Leaves (leaflets) opposite


Leaves in pairs off the stem

Carmine rata   

Metrosideros carminea

 
A rare rata with little round leaves  
 

Coprosma   Raurekau

Coprosma macrocarpa?

 
The coprosmas in the reserve appear to be interbreeding and classification seems to depend on the key feature used.  
 

Hangehange   

Geniostoma rupestre var.Iigustrifolium

 
Hangehange is a prolific grower; leaves in pairs and shiny. Hangehange occurs through out the bush providing dense bright green foliage in the more southern area.  
 

Karamu   

Coprosma robusta x ?

 
This coprosma is quickly identified by the opposite leaf arrangement and the black tip to the stipule found on the stem where the leaves dome off. Raurekau has thin shiny leaves with a pale midrib. The stipule is quite long with a black tip.  
 

Kohekohe   

Dysoxylum spectabile

 
Dysoxlum spectabile (Kohekohe) are throughout the bush and recognisable by their shiny large leaves, 3 at the end and then pairs of large leaves.  
 

Kowhai   

Sophora microphylla

 
Kowhai goes largely unnoticed until flowering in spring. The distinctive foliage is two rows of small leaves  
 

Mamangi   

Coprosma arborea

 
Mamangi is quickly recognised by the paired leaves each with a winged petiole.  
 

Mangrove   Manawa

Avicennia marina var.resinifera

 
Mangroves are found in the mudflats  
 

New Zealand Jasmine   Kaihua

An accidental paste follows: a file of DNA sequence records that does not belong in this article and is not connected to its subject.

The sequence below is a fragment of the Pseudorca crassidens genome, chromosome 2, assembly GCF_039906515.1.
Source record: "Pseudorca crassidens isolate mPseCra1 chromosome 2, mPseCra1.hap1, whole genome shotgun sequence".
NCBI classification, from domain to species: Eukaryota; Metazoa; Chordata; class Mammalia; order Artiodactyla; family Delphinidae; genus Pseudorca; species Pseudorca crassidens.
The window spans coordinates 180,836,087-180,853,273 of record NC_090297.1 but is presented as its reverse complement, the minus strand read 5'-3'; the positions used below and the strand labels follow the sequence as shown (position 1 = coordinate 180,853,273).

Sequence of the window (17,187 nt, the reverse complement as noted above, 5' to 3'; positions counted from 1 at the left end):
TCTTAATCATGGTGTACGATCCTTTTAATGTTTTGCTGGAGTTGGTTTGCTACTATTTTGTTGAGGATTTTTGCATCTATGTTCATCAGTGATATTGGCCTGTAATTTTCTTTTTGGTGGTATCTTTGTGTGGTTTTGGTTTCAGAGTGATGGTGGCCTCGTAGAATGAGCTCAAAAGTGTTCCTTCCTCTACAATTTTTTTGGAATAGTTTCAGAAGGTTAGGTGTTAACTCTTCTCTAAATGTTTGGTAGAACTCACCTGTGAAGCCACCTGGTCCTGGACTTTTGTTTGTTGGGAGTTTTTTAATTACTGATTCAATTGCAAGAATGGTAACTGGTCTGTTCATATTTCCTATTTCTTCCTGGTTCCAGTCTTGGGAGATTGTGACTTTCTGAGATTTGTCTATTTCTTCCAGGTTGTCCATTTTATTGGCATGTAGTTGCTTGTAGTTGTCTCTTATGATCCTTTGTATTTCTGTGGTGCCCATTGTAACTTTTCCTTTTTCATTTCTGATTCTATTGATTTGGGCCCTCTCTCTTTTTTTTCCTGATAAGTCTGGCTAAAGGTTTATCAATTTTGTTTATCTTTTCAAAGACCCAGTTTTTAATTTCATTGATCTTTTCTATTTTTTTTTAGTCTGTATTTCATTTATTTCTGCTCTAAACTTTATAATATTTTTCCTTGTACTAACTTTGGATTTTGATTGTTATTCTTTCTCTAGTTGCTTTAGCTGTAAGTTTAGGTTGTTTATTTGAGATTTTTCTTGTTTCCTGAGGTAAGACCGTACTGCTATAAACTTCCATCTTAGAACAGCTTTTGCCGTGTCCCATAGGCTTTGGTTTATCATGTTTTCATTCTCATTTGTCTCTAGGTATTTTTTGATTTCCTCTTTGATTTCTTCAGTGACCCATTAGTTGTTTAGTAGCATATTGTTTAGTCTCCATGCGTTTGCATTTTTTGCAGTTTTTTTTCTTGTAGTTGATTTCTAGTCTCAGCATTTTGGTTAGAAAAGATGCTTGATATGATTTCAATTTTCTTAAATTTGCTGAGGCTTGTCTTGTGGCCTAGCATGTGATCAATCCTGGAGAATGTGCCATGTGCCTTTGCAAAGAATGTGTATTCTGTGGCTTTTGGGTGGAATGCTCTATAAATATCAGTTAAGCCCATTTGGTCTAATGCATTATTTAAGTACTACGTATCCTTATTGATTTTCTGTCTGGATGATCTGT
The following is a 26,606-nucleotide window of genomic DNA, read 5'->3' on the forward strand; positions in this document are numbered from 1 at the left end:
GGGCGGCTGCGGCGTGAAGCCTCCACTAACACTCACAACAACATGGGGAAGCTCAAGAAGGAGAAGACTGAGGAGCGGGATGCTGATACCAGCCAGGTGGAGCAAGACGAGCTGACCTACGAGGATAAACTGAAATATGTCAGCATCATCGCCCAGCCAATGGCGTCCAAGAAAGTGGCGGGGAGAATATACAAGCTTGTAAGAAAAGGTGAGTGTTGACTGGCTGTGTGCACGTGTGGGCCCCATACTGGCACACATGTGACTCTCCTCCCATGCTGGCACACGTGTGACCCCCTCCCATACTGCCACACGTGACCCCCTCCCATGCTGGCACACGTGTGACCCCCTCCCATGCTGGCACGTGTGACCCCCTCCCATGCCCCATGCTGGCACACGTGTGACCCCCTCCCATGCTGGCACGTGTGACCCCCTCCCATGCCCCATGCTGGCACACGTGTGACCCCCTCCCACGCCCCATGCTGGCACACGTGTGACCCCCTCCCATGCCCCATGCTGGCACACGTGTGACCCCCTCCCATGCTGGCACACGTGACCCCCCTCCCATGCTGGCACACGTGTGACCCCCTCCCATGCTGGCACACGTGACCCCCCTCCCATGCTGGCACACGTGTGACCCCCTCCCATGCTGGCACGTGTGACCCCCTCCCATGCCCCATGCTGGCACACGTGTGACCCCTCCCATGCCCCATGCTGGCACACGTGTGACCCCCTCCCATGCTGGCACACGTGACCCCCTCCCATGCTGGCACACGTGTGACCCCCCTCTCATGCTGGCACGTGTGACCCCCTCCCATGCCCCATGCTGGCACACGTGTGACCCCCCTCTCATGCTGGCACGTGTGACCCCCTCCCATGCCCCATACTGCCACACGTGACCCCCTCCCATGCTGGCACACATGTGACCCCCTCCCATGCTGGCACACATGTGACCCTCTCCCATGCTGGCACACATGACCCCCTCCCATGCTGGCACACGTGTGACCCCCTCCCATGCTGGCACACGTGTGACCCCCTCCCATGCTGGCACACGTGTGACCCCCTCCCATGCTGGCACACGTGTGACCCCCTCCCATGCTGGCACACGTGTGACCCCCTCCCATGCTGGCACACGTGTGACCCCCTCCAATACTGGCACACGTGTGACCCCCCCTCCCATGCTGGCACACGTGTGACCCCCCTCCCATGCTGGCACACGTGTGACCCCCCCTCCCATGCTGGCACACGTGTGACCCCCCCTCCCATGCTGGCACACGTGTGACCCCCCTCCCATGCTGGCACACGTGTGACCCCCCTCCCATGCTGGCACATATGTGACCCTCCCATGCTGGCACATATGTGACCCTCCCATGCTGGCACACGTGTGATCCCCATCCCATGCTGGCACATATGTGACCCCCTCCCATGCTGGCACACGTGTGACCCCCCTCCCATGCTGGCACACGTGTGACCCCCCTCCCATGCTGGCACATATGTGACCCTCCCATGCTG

Parsonsia heterophylla

 
Seen throughout the bush as a plant growing from the gournd with pairs of longish shaped leaves. As the climber extends upwards the stems twine about themsleves of other plants.  
 

Northern rata   

Metrosideros robusta

 
This huge old tree travels considerable distance before a canopy of leaves is found  
 

Pigeonwood   

Hedycarya arborea

 
Pigeonwood has serrated leaves which are opposite each other on the stem. The petiole is almost black. Pigeonwood leaves are serrated and opposite, the stems are a darkish brown colour.  
 

Pohutukawa   

Metrosideros excelsa

 
Pohutakawa grow as large trees along the cliff tops. Most easily identified by their twisting trunks  
 

Pukatea   

Laurelia novae-zelandiae

 
Pukatea: a huge old tree with buttress like extensions at ground level.  
 

Red climbing rata   

Metrosideros fulgens

 
This rata has the paired larger leaves and is not as rounded at the tips as the white climbing rata.  
 

Supplejack   Kareao

Ripogonum scandens

 
Most noticable are the black stems hanging in loops throughout the forest. The leaves are arranged in pairs down the stem. The parallel veins are obvious.  
 

Titoki   New Zealand Ash

Alectrvon excelsus

 
Titoki are not easy to recognise in this bush, they tend to be chewed and eaten. The leaves consist of 4-6 pairs of leaflets which may be alternate to opposite. These leaflets may be serrated or have smooth edges. Titoki are most easily recognised by the base of their trunks which extend in a knobbly fashion.  
 

White climbing rata   

Metrosideros perforata

 
The small leaves come off in pairs as the rata climbs tree and fern trunks.  
 

Wineberry   Mako-Mako

Aristotelia serrata

 
Wineberry may be recognised by the red/wine coloured back of the leaves but this is not always so. Leaves are opposite and serrated, quite limp to touch and about 10cm long.